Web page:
Jesus said, “For judgment I came into this world, that those who do not see may see, and those who see may become blind.”Some of the Pharisees near him heard these things, and said to him, “Are we also blind?” Jesus said to them, “If you were blind, you would have no guilt; but now that you say, ‘We see,’ your guilt remains.—John 9:39-41
The rulers of the Jews were fully persuaded that they knew all religious truth. They were indignant at the very idea of being ignorant and devoid of spiritual eyesight. “Are we blind also?” they cried. And then came the mighty sentence, “If you were blind, you should have no sin–but now you say, ‘We see’; therefore your sin remains.”
Knowledge undoubtedly is a very great blessing. The man who cannot read, and is utterly ignorant of Scripture, is in a pitiable condition. He is at the mercy of any false teacher who comes across him, and may be taught to take up any absurd creed, or to follow any vicious practice. Almost any education is better than no education at all.
But when knowledge only sticks in a man’s head, and has no influence over his heart and life, it becomes a most perilous possession. And when, in addition to this, its possessor is self-conceited and self-satisfied, and imagines he knows everything, the result is one of the worst states of soul into which man can fall. There is far more hope about him who says, “I am a poor blind sinner and want God to teach me,” than about him who is ever saying, “I know it, I know it, I am not ignorant,” and yet cleaves to his sins. The sin of that man “remains.”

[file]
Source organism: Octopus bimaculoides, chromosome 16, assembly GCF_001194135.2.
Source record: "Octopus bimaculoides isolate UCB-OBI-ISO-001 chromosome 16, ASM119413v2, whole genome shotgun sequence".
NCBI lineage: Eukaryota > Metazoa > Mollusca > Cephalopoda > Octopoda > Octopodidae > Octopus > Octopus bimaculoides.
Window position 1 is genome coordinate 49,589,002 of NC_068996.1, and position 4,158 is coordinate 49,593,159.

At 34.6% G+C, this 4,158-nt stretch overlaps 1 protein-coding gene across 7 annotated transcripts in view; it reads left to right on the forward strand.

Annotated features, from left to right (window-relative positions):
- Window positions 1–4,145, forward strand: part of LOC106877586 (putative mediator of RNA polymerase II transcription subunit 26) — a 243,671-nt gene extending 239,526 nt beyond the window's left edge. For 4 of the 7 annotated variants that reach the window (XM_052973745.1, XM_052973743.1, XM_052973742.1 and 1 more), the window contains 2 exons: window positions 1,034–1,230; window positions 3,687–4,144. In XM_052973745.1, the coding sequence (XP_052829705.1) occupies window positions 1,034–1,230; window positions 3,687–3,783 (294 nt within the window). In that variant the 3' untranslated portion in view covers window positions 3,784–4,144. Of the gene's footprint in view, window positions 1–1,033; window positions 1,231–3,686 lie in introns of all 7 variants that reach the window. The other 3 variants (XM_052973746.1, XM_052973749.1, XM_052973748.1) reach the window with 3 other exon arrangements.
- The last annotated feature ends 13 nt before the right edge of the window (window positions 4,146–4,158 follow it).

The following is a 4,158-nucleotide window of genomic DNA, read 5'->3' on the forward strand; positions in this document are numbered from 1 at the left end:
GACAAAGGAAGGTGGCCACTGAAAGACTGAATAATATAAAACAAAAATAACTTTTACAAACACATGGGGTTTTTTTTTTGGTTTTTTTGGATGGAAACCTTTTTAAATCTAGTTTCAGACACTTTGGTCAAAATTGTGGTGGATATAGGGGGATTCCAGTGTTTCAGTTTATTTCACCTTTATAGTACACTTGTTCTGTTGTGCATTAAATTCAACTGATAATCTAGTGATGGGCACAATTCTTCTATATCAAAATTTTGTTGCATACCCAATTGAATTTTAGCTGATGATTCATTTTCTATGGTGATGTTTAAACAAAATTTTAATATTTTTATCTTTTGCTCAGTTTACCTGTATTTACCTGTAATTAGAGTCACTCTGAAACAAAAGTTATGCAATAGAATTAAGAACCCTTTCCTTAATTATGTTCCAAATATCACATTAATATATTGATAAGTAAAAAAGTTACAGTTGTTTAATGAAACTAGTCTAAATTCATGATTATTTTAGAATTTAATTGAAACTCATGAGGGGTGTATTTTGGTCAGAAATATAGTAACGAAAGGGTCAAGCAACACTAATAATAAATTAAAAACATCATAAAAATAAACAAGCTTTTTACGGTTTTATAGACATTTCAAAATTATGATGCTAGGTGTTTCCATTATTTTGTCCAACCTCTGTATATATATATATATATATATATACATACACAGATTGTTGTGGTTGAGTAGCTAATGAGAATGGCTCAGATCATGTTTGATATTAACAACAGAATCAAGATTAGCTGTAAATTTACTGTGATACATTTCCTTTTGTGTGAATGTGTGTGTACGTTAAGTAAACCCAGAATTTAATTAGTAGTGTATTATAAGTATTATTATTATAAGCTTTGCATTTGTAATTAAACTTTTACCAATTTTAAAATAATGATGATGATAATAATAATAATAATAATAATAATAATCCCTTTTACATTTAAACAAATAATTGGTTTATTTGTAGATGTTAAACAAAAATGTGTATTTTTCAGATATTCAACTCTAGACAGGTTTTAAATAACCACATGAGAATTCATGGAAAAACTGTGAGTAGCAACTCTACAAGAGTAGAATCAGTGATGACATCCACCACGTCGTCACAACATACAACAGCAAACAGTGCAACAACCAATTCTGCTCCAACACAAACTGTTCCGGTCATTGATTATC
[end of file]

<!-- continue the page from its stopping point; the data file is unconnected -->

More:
Let us use diligently whatever religious knowledge we possess, and ask continually that God would give us more. Let us never forget that the devil himself is a creature of vast head-knowledge, and yet none the better for it, because it is not rightly used. Let our constant prayer be that which David so often sent up in the hundred and nineteenth Psalm. “Lord, teach me your statutes give me understanding–unite my heart to fear Your name.”